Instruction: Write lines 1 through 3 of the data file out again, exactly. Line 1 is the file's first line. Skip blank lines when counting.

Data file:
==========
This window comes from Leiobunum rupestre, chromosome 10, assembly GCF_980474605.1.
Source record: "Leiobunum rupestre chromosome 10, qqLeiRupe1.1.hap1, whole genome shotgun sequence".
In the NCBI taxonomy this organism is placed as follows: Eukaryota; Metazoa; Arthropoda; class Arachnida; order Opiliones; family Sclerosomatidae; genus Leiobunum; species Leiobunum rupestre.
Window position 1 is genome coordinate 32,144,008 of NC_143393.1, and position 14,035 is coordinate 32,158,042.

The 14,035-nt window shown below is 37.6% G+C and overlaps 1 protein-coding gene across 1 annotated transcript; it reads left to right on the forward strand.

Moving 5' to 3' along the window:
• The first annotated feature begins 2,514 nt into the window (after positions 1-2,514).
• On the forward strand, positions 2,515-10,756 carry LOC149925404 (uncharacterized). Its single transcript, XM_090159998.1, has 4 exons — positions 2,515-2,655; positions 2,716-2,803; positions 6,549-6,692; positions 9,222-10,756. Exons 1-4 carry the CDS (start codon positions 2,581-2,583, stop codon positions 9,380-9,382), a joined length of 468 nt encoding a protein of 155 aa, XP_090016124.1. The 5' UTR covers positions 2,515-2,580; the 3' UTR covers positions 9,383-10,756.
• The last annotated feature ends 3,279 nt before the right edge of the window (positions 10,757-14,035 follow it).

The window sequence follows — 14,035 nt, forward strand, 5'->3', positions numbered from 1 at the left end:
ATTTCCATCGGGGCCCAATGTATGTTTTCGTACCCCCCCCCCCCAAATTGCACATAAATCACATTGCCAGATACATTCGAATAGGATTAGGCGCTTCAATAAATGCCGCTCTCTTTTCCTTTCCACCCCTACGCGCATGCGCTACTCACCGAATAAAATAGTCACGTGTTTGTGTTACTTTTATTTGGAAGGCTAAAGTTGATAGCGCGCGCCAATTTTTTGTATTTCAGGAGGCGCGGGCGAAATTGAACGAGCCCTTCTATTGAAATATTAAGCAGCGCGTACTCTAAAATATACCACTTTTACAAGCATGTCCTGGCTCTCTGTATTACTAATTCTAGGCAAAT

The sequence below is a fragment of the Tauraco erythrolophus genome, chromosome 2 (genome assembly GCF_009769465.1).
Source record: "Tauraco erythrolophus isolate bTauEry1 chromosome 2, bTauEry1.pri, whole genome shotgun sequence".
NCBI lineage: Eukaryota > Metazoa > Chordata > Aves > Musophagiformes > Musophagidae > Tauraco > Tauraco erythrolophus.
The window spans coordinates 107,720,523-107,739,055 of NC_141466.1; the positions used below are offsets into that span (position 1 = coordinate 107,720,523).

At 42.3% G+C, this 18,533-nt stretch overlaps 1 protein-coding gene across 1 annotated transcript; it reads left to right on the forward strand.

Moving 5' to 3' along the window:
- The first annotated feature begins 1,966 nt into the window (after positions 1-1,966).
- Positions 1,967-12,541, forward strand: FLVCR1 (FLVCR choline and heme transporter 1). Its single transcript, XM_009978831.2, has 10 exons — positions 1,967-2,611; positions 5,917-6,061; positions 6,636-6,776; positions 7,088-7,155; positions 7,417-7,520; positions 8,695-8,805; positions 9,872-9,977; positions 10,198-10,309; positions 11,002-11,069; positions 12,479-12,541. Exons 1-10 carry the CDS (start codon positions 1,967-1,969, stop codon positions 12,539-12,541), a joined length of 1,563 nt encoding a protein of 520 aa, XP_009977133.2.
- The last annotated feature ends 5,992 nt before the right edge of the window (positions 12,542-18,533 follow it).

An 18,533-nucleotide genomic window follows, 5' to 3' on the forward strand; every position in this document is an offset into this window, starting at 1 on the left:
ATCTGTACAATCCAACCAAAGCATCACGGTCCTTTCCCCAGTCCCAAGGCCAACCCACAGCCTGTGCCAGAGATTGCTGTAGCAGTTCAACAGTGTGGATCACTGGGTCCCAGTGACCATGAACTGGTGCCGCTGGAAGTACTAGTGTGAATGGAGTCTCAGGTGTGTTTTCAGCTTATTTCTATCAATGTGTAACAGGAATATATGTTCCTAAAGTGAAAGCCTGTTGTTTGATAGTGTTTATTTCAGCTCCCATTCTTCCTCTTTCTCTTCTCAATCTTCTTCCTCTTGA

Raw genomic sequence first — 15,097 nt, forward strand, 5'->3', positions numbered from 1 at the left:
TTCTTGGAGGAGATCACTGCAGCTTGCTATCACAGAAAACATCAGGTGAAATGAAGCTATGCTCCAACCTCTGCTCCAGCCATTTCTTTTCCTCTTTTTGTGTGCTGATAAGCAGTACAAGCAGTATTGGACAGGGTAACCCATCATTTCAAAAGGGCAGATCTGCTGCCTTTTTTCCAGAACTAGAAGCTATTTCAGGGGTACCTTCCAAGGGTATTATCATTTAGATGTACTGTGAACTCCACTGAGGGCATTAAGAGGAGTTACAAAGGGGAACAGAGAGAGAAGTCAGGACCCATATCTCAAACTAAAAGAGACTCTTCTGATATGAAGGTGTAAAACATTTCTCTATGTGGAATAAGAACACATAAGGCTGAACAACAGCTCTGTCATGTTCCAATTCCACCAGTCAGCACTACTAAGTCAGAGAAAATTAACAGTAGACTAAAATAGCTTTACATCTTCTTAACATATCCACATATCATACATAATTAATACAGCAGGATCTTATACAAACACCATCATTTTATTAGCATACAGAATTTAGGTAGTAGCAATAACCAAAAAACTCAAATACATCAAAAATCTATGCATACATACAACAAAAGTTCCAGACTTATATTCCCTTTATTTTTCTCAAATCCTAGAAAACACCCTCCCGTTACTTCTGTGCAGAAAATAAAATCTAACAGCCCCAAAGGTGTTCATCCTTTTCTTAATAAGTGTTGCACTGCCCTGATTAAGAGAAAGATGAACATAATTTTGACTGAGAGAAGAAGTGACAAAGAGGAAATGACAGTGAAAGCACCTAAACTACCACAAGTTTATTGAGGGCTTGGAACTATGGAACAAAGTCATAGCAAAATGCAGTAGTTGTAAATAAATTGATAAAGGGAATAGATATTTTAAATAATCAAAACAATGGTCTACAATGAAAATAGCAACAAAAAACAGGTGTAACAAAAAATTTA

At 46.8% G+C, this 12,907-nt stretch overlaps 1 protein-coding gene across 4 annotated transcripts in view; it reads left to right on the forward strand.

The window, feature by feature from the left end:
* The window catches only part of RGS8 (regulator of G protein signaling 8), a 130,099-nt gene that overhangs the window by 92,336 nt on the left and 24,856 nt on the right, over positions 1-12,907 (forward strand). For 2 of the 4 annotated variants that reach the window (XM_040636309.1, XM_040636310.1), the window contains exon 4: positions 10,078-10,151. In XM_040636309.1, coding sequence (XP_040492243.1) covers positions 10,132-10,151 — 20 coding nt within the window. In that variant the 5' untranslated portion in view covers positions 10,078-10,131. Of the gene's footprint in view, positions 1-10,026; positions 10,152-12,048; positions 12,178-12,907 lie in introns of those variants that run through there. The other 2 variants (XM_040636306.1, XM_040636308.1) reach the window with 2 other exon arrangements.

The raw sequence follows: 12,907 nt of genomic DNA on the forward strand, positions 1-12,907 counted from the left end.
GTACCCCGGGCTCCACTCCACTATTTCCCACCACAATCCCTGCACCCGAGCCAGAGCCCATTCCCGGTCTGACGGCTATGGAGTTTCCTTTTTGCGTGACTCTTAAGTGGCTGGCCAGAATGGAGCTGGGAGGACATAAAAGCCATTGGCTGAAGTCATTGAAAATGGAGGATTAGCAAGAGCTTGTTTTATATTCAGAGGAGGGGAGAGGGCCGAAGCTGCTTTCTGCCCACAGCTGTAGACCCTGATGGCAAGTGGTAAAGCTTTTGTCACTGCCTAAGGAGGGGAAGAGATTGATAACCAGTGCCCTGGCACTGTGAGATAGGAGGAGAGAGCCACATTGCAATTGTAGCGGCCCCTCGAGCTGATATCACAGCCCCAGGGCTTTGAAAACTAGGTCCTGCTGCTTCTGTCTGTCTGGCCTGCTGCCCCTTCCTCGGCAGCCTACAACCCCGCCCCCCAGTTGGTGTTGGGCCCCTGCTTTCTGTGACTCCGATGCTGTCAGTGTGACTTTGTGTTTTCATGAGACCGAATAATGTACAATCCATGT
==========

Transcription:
This window comes from Leiobunum rupestre, chromosome 10, assembly GCF_980474605.1.
Source record: "Leiobunum rupestre chromosome 10, qqLeiRupe1.1.hap1, whole genome shotgun sequence".
In the NCBI taxonomy this organism is placed as follows: Eukaryota; Metazoa; Arthropoda; class Arachnida; order Opiliones; family Sclerosomatidae; genus Leiobunum; species Leiobunum rupestre.